Kathleen Hale is a brand-new writer after my own heart. When her best friend is murdered in the tiny town of Friendship, WI, high school junior Kippy...moreKathleen Hale is a brand-new writer after my own heart. When her best friend is murdered in the tiny town of Friendship, WI, high school junior Kippy Bushman has to use her smarts and take the law into her own hands. I can’t even choose what one thing I loved best about No One Else Can Have You. There’s the knitted moose sweater on the front cover. There’s the portrait of life in small town Wisconsin — from the convention of addressing everyone by their full name, to eating hot dogs fried in mayonnaise. There’s the awkward but hot romance that’s just one small piece of who Kippy Bushman is, rather than her whole entire raison d'être. There are the complicated, real relationships; the beautifully handled issues of grief and outsidership; the ragtag friends from anger management support group. And then there’s the super smart, slightly weird humor that would be right at home in a Daniel Pinkwater novel or David Lynch movie. But if I HAD to choose, the number one reason I love this book is because it’s about a brainy girl who goes up against incompetent authority figures and gets criminalized, pathologized, and institutionalized along the road to justice. But still gets home in time for Hot Dog Jumble and microwaved bacon salad with her dad. I can’t wait for the sequel!(less)
Sonali Deraniyagala was vacationing with her family in Sri Lanka's Yala National Park on Christmas, 2004, when the deadliest tsunami in history killed...moreSonali Deraniyagala was vacationing with her family in Sri Lanka's Yala National Park on Christmas, 2004, when the deadliest tsunami in history killed her parents, husband, and two young sons in a single instant. It's a story so unfathomable that, even nine years later, Deraniyagala herself can hardly believe it happened to her. What she's finally shared in Wave is a brief account that is both shocking and — terribly, somehow — beautiful. Unsentimentally, she excavates all the ugly crevices of her grief. By opening up about the horror that swallowed her entire family, Deraniyagala has in some small, shadowy way created a space for Steve, Vikram, Mali, and her parents to live on. It is, in a word, astonishing.(less)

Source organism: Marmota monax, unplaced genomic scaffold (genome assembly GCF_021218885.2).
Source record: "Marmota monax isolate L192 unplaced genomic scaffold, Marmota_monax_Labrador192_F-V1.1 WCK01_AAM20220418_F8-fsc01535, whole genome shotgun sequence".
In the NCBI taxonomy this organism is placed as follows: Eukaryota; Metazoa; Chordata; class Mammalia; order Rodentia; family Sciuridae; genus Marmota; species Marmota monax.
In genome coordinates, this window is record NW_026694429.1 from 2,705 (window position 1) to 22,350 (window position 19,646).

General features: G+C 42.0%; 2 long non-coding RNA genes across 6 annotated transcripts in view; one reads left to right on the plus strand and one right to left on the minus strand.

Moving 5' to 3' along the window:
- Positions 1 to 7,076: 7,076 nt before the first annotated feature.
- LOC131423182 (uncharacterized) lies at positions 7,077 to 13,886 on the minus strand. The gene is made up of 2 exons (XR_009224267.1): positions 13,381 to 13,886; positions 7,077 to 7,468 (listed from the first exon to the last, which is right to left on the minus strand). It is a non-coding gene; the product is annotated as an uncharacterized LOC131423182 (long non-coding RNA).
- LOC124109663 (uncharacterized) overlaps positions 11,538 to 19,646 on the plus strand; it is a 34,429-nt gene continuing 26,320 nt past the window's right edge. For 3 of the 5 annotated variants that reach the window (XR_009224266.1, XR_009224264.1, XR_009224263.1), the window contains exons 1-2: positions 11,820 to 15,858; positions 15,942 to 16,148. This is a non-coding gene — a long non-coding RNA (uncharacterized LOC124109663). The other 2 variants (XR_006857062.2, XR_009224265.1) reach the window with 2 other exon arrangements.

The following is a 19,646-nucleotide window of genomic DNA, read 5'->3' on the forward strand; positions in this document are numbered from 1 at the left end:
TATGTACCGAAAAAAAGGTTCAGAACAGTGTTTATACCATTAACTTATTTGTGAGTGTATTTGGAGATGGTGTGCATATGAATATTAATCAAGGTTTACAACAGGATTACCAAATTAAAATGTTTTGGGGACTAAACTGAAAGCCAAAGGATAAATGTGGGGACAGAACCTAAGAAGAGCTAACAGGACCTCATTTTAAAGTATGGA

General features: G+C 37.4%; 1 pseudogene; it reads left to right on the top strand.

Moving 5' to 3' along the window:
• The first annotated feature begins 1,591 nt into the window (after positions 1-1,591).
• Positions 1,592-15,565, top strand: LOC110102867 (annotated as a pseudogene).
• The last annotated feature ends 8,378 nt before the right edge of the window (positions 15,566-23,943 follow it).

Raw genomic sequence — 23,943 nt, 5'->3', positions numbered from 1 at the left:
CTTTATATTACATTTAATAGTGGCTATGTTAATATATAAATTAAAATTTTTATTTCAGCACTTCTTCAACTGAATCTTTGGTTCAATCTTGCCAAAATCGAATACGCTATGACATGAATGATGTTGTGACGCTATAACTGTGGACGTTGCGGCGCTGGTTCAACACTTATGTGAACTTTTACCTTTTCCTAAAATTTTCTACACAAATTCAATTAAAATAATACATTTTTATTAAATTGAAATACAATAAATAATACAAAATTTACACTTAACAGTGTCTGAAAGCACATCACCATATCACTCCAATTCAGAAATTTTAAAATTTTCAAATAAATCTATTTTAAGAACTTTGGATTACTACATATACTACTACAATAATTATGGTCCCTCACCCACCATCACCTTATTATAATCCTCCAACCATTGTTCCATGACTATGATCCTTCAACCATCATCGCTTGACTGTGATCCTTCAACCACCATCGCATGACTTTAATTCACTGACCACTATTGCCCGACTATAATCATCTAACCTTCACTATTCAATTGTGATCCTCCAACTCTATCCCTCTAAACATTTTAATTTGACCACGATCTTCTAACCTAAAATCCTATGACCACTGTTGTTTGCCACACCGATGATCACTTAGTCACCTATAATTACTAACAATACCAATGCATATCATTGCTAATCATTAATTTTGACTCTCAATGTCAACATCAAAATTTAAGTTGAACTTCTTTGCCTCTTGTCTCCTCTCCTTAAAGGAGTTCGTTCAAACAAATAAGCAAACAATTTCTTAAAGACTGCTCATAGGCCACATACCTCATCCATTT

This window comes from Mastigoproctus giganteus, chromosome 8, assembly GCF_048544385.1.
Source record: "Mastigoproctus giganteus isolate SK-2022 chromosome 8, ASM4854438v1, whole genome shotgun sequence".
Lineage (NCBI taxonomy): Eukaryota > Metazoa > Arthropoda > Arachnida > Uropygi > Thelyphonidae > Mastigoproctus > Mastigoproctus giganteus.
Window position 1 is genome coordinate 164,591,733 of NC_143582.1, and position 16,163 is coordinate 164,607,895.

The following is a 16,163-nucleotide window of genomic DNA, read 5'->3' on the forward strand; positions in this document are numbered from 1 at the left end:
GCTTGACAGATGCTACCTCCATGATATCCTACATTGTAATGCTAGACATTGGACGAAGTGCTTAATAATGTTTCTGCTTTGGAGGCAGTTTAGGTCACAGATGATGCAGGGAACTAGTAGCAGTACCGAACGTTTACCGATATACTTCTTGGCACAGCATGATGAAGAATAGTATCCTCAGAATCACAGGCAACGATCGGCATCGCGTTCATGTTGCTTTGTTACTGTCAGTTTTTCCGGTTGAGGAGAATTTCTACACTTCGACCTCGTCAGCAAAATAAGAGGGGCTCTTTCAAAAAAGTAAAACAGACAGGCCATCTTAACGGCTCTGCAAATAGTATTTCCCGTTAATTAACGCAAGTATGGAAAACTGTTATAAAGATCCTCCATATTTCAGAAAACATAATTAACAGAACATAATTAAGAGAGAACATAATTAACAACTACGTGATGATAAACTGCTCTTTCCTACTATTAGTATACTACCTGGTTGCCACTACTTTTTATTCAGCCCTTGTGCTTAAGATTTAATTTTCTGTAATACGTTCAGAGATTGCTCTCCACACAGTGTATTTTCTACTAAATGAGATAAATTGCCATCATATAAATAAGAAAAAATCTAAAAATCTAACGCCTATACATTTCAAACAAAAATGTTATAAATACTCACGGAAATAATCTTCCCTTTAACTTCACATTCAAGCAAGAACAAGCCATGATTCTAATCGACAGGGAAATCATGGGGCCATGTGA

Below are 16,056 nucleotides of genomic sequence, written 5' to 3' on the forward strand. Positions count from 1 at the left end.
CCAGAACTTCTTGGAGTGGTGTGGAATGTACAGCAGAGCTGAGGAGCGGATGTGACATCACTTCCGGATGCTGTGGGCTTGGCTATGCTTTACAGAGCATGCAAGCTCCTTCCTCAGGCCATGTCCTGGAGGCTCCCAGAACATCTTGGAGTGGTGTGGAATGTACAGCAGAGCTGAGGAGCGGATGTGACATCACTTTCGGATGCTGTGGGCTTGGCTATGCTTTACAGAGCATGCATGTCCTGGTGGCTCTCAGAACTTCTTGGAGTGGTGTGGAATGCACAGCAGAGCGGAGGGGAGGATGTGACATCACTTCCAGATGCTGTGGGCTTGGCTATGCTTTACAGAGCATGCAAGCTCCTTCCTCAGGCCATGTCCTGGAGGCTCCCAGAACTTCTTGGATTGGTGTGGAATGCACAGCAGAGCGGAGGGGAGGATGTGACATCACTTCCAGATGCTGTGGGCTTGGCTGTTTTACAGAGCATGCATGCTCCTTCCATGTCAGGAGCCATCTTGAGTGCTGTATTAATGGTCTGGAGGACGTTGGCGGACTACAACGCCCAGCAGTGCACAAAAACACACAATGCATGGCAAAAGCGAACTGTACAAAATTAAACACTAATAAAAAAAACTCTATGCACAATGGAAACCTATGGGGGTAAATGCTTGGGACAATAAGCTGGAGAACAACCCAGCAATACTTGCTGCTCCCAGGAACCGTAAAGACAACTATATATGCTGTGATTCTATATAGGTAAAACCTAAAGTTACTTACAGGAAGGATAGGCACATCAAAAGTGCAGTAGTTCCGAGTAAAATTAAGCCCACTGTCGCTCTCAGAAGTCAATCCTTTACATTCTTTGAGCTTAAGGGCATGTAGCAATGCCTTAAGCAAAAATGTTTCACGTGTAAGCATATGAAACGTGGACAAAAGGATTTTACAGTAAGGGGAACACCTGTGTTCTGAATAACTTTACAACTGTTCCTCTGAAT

Check out this hardcore line from the opening of The Woman Upstairs: "It was supposed to say 'Great Artist' on my tombstone, but if I died right now i...moreCheck out this hardcore line from the opening of The Woman Upstairs: "It was supposed to say 'Great Artist' on my tombstone, but if I died right now it would say 'such a good teacher/daughter/friend' instead; and what I really want to shout, and want in big letters on that grave, too, is FUCK YOU ALL."
Nora Eldridge is a middle-aged elementary school teacher who's righteously angry about having to play the part of the "good girl" when she's not a girl at all but a 42-year-old woman on fire with unfulfilled dreams, hunger, and ambition. When she meets an artsy international family to whom she becomes creepily close, the story takes on the sharp edge of a twisty psychological thriller à la Sissy Spacek and Shelly Duvall in the creep-tastic masterpiece that is 3 Women. I loved where this book was going, but ultimately wished it would've dug a little deeper into the emotional heart of an otherwise badass feminist story that tickles all my usual sweet spots. It's one of those books that I wanted to LOVE, but ended up just liking instead.(less)
This is a fun collection of short stories and essays by some heavy-hitting writers including Elizabeth Berg, Andre Dubus III, Sue Grafton, Barbara Kin...moreThis is a fun collection of short stories and essays by some heavy-hitting writers including Elizabeth Berg, Andre Dubus III, Sue Grafton, Barbara Kingsolver, Ann Patchett, Anita Shreve, and Jane Smiley. The collection is organized alphabetically by author's last name, although I think organizing it a different way could have been more interesting and given the book a better flow.
I LOVED several -- Andre Dubus III's "Blood, Root, Knit, Purl" and Barbara Kingsolver's "Where to Begin?" are especially and awesomely extraordinary -- but many of the others blur together into cliche territory, the two biggest culprits being the "I learned to knit from my so-and-so" stories and the "knitting is hard and I'm not very good at it, but I'm still a knitting wannabe" stories.
This would probably be a good collection to dip into here and there, but all together it was a little too much knitting even for me. I started skipping around by the end; maybe I'll go back to it again someday and dip into some of the other stories.(less)